The assertion of natural rights over natural resources and self-governance questions the centralised polity, which is an important feature of the Constitution itself. This dissonance between the premise of self-governance at the village level and the structure of the rest of the Constitution was noted, nay passionately debated, by the Constituent Assembly itself. The contradiction was allowed to continue with the hope that the institutional frame will be gradually adapted to this basic provision, without which the common man would not have been able to recognise the Constitution as his own. Great Faith was also evinced in the inherent strength of Indian people in that prophetic statement that ‘Constitutions are not only made, they also grow’.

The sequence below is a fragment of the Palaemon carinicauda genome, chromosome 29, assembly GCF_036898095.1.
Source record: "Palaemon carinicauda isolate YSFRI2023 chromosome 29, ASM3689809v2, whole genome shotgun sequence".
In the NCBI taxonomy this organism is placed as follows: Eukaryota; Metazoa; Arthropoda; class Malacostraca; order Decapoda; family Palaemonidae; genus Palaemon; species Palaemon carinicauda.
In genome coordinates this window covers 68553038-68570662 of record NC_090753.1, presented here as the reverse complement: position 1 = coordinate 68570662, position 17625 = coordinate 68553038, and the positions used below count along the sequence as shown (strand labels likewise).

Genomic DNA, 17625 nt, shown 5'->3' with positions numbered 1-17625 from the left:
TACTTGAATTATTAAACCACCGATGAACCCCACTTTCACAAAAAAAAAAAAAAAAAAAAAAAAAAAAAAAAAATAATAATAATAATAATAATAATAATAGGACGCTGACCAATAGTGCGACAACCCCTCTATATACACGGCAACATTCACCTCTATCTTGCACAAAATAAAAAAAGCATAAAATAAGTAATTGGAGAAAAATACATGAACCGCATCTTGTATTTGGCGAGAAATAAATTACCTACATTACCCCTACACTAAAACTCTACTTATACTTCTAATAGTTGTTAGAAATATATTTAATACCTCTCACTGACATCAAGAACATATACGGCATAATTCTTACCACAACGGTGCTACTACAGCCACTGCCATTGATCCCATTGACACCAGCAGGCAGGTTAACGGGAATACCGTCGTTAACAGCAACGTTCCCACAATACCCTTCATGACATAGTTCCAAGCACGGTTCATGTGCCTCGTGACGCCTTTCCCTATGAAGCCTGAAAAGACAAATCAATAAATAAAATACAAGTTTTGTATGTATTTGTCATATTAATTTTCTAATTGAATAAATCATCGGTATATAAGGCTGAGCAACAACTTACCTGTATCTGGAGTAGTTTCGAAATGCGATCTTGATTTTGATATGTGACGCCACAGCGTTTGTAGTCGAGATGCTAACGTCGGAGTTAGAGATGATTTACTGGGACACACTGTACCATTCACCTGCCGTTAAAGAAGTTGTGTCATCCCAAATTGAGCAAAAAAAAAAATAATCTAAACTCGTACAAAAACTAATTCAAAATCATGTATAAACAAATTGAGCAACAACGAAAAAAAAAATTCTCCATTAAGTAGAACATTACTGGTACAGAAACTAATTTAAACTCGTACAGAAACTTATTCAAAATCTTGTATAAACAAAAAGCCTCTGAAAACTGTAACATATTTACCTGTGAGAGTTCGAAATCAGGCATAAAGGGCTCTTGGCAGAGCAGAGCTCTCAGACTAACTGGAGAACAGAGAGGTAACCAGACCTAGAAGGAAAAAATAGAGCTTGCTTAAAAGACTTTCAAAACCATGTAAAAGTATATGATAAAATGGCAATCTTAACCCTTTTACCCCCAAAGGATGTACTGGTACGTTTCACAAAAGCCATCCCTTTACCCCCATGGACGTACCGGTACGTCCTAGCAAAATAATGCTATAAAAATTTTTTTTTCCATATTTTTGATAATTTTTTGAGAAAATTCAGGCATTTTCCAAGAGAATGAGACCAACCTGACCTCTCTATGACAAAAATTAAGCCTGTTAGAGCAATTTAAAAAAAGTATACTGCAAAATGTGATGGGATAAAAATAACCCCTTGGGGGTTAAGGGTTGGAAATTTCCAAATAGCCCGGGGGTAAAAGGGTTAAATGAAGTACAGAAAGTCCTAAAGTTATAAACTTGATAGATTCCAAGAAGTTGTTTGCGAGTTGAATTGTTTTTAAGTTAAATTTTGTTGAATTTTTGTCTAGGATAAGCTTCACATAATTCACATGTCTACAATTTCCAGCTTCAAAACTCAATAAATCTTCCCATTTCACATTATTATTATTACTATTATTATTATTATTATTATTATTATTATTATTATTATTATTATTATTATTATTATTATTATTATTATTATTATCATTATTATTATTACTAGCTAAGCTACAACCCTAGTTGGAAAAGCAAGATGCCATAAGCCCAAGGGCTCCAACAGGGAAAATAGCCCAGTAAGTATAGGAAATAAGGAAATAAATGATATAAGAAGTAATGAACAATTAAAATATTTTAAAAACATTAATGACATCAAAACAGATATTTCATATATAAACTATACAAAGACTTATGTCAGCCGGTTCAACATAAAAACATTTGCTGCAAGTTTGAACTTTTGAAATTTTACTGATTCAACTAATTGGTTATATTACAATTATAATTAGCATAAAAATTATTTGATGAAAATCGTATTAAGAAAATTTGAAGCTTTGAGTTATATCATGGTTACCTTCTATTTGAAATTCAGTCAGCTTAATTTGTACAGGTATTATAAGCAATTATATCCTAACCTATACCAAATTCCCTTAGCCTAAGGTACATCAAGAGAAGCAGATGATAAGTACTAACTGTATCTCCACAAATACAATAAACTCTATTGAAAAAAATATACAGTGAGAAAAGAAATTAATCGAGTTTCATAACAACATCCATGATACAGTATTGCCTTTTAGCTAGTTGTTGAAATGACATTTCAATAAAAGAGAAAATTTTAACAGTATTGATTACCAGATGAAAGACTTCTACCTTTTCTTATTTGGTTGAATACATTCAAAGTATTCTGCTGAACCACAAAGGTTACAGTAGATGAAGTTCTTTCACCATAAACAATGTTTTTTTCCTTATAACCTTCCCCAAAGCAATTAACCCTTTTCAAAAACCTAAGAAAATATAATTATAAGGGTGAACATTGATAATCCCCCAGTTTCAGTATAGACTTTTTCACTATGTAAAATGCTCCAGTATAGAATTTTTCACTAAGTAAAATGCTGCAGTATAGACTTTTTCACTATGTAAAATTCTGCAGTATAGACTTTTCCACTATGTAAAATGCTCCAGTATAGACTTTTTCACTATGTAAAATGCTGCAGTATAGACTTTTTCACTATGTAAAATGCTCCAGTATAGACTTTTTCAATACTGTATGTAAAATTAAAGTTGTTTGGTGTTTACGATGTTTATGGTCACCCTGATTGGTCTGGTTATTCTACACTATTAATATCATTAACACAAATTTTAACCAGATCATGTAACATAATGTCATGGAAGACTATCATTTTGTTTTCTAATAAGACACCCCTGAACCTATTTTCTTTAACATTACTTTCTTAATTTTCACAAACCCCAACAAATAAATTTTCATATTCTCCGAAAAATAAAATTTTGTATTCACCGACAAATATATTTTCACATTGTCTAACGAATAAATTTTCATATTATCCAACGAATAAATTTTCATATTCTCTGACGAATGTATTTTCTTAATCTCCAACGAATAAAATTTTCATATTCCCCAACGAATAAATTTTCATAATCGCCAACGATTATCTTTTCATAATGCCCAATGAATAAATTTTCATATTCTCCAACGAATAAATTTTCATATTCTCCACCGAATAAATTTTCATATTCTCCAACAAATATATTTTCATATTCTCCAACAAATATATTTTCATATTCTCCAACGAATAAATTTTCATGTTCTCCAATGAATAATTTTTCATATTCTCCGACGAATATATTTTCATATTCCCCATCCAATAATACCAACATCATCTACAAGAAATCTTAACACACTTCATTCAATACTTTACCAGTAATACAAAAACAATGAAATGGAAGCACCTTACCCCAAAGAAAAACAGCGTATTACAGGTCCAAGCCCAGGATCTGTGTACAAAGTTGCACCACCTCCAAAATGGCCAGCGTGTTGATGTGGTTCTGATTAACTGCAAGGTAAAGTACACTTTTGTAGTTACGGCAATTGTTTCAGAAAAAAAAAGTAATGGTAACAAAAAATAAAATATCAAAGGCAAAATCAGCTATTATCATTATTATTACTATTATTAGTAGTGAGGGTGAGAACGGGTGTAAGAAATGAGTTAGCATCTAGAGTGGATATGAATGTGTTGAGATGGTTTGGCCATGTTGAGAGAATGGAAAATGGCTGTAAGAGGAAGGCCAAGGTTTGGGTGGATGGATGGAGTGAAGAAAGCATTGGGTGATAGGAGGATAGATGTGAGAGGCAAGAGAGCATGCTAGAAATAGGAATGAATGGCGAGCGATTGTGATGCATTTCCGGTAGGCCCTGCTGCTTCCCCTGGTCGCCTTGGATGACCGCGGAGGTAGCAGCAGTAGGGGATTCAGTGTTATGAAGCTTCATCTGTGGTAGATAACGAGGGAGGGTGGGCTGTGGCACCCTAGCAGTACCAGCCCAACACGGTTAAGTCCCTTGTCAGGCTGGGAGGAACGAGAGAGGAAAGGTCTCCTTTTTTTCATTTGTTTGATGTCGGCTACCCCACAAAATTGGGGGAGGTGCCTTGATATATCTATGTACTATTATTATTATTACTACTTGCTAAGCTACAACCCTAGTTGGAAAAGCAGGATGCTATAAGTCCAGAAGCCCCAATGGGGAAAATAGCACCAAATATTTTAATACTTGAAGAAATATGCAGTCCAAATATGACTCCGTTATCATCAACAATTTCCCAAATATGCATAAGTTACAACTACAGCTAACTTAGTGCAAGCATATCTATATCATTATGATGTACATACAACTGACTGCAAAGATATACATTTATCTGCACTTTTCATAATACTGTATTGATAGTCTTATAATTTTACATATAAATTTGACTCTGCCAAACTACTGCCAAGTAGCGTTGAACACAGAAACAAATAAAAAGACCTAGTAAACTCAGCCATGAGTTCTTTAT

This movement of village self-governance in the tribal areas has the potential of graduating in to a pan-Indian people’s movement, which may force the ruling elite for a basic structural transformation. The most distinguishing feature and the real source of strength of this movement is that it not only gives expression to the people’s aspirations in terms of an idiom which the people understand, about which the people can deliberate, which the people can guide and whose theme is the experienced reality of every citizen.